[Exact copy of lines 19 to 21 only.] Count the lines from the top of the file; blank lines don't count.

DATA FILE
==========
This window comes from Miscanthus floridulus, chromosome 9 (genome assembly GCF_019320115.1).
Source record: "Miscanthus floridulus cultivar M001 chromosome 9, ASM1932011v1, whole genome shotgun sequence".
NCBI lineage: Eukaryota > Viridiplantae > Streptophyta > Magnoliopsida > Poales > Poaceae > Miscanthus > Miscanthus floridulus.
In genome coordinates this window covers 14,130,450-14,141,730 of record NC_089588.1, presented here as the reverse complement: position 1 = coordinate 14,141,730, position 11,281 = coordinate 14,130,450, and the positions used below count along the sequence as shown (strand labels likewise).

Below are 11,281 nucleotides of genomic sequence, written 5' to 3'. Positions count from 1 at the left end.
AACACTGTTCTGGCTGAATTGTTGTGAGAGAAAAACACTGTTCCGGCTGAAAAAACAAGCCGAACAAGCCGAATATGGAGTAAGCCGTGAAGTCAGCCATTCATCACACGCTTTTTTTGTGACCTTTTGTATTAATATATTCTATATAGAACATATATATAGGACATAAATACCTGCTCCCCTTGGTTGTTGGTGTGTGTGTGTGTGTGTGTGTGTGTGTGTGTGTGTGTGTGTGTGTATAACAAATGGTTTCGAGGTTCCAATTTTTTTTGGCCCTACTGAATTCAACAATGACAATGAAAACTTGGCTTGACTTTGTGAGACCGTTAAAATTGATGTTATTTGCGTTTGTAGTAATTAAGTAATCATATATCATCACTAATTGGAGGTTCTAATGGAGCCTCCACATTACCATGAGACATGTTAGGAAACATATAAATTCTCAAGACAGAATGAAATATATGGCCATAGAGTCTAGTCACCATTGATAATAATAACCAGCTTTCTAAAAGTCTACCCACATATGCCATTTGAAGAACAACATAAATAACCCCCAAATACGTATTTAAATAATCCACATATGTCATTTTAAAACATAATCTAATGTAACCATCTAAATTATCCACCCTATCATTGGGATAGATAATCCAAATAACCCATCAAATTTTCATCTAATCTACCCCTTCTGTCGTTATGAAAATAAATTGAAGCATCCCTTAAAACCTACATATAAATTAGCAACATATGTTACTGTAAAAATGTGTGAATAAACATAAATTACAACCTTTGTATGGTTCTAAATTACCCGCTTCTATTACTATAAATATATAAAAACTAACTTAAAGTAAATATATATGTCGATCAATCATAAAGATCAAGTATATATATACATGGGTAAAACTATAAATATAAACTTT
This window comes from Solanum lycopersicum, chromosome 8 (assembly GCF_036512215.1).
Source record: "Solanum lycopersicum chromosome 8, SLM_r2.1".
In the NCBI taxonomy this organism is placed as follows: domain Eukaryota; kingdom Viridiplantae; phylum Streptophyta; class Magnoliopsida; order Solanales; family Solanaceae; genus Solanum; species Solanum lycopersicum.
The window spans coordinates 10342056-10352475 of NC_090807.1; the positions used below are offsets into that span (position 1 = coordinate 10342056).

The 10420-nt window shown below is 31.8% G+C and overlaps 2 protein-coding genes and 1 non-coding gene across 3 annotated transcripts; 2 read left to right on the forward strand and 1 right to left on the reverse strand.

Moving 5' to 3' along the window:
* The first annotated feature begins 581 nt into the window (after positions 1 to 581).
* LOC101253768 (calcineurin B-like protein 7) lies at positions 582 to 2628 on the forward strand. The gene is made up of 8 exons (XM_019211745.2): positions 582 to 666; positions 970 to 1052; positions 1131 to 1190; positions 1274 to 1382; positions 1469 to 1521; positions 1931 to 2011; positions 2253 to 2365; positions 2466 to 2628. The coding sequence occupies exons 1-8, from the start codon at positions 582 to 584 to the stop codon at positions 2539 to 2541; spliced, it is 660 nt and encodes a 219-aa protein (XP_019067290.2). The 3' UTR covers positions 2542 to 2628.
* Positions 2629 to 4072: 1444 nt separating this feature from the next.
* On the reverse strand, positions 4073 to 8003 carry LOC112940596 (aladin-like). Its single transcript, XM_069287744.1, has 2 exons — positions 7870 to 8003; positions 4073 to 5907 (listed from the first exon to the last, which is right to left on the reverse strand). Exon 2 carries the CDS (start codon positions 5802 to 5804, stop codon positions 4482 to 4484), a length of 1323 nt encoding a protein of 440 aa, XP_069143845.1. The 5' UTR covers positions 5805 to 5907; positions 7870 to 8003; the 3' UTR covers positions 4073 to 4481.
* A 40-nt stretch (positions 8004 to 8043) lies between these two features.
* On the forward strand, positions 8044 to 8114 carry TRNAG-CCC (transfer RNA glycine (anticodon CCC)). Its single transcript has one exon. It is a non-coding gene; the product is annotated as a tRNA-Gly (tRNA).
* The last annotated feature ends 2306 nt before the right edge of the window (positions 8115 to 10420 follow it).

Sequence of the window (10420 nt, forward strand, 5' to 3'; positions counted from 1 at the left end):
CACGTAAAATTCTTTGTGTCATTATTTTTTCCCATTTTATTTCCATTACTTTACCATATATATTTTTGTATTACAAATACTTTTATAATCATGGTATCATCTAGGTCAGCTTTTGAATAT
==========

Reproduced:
* The last annotated feature ends 2306 nt before the right edge of the window (positions 8115 to 10420 follow it).

Sequence of the window (10420 nt, forward strand, 5' to 3'; positions counted from 1 at the left end):
CACGTAAAATTCTTTGTGTCATTATTTTTTCCCATTTTATTTCCATTACTTTACCATATATATTTTTGTATTACAAATACTTTTATAATCATGGTATCATCTAGGTCAGCTTTTGAATAT